Lib-Dems to Promise Housing Target of 300,000 a Year

Independent

Plans to build 300,000 homes a year and a £2.8bn-a-year expansion of childcare will be at the heart of the Liberal Democrat manifesto at next May’s general election.

The Lib Dem plan would trump Labour’s pledge to build 200,000 homes a year by 2020 and make housing a key election issue. Mr Clegg’s party wants to set up a Housing Investment Bank to streamline public funding and attract private investment, and to set up a ministerial task force to ensure the target is set.

The housing policy will be proposed by Tim Farron, the Lib Dem president, and Vince Cable, the Business Secretary, when the draft manifesto is put to the Lib Dems’ annual conference in Glasgow next month.

Mr Farron said: “We can and must choose to build a new generation of homes for those on ordinary salaries. Central to this is the need for consistent and committed action at all levels – a long term strategy – to tackle the biggest issue of our generation.”

 

Redrow Chairman – We Need a Sensible Look at Green Belt Boundaries

FT

Mr Morgan also..urged reform of the country’s greenbelt – the rings of countryside containing urban areas. “That doesn’t mean riding a coach and horses through greenbelt policy, it just means having a sensible look at boundaries that were drawn up 60 years ago and are hopelessly out of date,” he said.

He added that “tatty” land on the edge of conurbations was deemed as sacrosanct, which was wrong.

 

You are being Managed – By Drone

Inside Housing

Two housing associations have become the first to purchase drones – flying camera-installed devices – to try to reduce the costs of managing their homes.

Housing associations are buying drones

High-definition cameras on drones could help to identify the sources of leaks

Halton Housing Trust and Bromford have invested in the technology and will examine the possibilities of using them over the next few weeks.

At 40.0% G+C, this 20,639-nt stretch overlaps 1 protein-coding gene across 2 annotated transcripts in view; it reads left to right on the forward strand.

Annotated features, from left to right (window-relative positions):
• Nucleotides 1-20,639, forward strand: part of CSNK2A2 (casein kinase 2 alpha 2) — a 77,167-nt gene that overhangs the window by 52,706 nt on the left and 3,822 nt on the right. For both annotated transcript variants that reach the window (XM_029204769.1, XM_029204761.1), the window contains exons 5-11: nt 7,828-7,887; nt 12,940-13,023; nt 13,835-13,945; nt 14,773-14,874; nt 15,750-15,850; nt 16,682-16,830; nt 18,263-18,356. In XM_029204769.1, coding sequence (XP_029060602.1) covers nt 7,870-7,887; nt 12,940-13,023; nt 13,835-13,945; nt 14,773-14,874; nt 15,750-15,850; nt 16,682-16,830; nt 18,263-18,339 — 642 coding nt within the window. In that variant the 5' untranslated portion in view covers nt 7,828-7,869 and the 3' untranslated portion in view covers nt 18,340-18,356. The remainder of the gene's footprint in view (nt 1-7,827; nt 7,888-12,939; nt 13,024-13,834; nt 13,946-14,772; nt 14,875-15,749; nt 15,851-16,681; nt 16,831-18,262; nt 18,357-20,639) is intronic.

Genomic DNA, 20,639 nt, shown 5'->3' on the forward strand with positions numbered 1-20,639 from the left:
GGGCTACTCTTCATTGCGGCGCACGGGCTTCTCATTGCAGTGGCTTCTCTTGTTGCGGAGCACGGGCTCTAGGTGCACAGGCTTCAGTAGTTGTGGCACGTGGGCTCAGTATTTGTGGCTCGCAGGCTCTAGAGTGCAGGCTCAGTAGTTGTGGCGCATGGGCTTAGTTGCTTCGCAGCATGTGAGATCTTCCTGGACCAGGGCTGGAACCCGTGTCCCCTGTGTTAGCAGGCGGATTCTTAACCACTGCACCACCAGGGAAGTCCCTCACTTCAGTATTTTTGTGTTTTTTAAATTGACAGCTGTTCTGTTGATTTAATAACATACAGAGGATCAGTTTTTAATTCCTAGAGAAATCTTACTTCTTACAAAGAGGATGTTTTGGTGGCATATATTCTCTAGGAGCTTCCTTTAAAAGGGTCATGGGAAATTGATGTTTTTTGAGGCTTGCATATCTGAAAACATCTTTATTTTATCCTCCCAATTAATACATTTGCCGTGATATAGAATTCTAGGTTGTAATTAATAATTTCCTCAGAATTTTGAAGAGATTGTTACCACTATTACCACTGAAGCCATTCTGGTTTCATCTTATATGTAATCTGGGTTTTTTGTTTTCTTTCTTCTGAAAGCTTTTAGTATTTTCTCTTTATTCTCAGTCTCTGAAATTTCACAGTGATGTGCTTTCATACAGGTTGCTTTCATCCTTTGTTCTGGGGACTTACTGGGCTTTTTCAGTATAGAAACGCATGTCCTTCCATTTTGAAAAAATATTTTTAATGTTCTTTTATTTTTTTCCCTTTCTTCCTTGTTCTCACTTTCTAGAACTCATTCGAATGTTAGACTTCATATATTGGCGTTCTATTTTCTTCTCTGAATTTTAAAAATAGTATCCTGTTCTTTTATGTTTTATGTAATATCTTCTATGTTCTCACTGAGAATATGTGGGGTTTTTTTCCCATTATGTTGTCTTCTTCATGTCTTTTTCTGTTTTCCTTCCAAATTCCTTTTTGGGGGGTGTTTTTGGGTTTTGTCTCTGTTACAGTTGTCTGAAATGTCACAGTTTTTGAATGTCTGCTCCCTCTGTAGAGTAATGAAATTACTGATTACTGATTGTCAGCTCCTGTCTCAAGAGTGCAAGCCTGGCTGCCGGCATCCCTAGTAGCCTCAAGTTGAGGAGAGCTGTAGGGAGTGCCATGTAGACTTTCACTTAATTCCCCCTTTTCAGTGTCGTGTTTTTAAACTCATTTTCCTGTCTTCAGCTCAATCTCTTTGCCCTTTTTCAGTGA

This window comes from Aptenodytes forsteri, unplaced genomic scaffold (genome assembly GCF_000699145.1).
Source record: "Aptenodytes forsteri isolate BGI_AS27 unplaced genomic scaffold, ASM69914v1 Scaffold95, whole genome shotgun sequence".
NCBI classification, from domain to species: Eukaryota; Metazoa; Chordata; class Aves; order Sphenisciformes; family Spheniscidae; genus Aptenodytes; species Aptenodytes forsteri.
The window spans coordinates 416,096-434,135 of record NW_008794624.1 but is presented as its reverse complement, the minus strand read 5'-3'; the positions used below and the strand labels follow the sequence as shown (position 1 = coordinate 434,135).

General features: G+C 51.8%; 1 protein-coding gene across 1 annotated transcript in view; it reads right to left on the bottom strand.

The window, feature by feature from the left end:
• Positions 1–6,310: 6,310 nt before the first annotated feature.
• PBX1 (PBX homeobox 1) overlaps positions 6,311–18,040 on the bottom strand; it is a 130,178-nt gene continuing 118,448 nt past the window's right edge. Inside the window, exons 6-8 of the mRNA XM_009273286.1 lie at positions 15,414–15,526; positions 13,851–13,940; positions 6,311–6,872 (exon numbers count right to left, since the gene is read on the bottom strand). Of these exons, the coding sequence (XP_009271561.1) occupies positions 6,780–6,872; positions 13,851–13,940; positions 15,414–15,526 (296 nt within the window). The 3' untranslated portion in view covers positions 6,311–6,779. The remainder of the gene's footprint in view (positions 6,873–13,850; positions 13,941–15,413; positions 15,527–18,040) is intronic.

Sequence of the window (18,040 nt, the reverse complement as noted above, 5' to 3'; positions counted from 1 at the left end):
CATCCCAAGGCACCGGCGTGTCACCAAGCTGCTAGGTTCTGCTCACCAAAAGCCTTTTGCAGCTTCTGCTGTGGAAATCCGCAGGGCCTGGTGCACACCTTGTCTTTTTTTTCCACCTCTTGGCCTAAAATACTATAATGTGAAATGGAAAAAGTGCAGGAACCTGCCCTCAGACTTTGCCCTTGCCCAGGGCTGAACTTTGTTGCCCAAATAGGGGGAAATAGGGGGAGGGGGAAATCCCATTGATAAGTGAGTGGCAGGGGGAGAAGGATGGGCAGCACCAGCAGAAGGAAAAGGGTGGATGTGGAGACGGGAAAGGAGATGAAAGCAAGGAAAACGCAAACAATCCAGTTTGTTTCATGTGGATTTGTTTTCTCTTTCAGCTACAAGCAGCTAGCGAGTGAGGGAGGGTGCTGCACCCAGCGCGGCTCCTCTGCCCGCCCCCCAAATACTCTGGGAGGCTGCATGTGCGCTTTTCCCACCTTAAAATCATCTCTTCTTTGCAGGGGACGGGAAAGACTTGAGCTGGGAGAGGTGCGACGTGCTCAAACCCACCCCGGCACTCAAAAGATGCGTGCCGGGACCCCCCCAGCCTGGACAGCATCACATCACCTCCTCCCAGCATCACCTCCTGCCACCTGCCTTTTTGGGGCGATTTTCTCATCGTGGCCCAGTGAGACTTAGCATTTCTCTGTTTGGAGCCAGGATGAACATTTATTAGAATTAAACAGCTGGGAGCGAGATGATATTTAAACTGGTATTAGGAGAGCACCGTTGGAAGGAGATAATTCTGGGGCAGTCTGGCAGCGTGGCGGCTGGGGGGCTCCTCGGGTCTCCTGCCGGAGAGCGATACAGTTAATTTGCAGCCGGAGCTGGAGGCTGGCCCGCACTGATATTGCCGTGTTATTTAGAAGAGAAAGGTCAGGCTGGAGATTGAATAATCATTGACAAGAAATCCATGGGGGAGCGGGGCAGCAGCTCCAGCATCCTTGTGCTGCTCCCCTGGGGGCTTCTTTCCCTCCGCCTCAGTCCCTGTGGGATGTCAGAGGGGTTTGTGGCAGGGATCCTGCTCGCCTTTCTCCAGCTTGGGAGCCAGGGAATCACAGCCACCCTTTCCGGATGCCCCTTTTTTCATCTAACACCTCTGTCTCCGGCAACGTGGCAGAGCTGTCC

Halton believes using drones equipped with cameras to inspect roofs could reduce its bill for scaffolding costs, which last year totalled £310,000. It estimates 15% of this cost relates to routine inspections, which require staff to erect scaffolding to allow them to take photographs of roofs and gutters to check if repairs are needed.

Scaffolding costs £500 to erect and take down and can cost thousands of pounds to hire

The 6,400-home association has bought a £200 drone to test its use.

Nick Atkin, chief executive of Halton, said: ‘This could allow us to make savings and ensure greater convenience for our customers because scaffolding can be very intrusive.’

Mr Atkin said the quality of photographs from the high-definition camera on the drone would be good enough to allow them to investigate roof leaks.

Bromford has purchased a £380 drone and is planning to test it to carry out inspections of roofs and inspections of land before development.
If it decides to press ahead, the 28,000-home developer-landlord may invest in more expensive drones that have GPS technology

Paul Taylor, innovation coach at Bromford, said the association might need different types of drones for different purposes and may need a license for some commercial uses.

He said: ‘If [our] development [department] need one to scan land, they may need it to operate at different distances and heights, there is no way we are going to go the expense of that without testing cheap kit first.’